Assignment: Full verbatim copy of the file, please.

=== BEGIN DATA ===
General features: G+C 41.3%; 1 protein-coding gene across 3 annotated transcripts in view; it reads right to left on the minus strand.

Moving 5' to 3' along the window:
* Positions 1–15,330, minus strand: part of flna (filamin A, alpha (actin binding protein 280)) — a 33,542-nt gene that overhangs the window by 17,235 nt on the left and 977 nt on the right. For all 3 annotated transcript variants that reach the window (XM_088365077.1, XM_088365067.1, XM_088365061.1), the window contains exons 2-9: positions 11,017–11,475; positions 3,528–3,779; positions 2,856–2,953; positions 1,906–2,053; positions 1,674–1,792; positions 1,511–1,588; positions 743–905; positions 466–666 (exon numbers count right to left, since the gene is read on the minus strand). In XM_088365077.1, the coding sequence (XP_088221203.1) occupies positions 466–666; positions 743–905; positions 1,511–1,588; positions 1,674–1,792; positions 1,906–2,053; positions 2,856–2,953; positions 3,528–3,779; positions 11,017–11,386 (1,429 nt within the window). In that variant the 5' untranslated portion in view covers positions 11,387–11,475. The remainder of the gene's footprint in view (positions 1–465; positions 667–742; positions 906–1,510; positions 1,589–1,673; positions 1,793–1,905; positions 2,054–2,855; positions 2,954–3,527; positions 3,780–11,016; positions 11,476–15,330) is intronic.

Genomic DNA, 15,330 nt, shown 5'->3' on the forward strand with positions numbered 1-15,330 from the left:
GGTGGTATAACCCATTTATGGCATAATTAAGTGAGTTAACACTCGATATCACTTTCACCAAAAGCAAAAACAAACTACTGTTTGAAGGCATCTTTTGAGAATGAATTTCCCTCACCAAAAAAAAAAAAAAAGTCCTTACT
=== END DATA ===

General features: G+C 41.3%; 1 protein-coding gene across 3 annotated transcripts in view; it reads right to left on the minus strand.

Moving 5' to 3' along the window:
* Positions 1–15,330, minus strand: part of flna (filamin A, alpha (actin binding protein 280)) — a 33,542-nt gene that overhangs the window by 17,235 nt on the left and 977 nt on the right. For all 3 annotated transcript variants that reach the window (XM_088365077.1, XM_088365067.1, XM_088365061.1), the window contains exons 2-9: positions 11,017–11,475; positions 3,528–3,779; positions 2,856–2,953; positions 1,906–2,053; positions 1,674–1,792; positions 1,511–1,588; positions 743–905; positions 466–666 (exon numbers count right to left, since the gene is read on the minus strand). In XM_088365077.1, the coding sequence (XP_088221203.1) occupies positions 466–666; positions 743–905; positions 1,511–1,588; positions 1,674–1,792; positions 1,906–2,053; positions 2,856–2,953; positions 3,528–3,779; positions 11,017–11,386 (1,429 nt within the window). In that variant the 5' untranslated portion in view covers positions 11,387–11,475. The remainder of the gene's footprint in view (positions 1–465; positions 667–742; positions 906–1,510; positions 1,589–1,673; positions 1,793–1,905; positions 2,054–2,855; positions 2,954–3,527; positions 3,780–11,016; positions 11,476–15,330) is intronic.

Genomic DNA, 15,330 nt, shown 5'->3' on the forward strand with positions numbered 1-15,330 from the left:
GGTGGTATAACCCATTTATGGCATAATTAAGTGAGTTAACACTCGATATCACTTTCACCAAAAGCAAAAACAAACTACTGTTTGAAGGCATCTTTTGAGAATGAATTTCCCTCACCAAAAAAAAAAAAAAAGTCCTTACT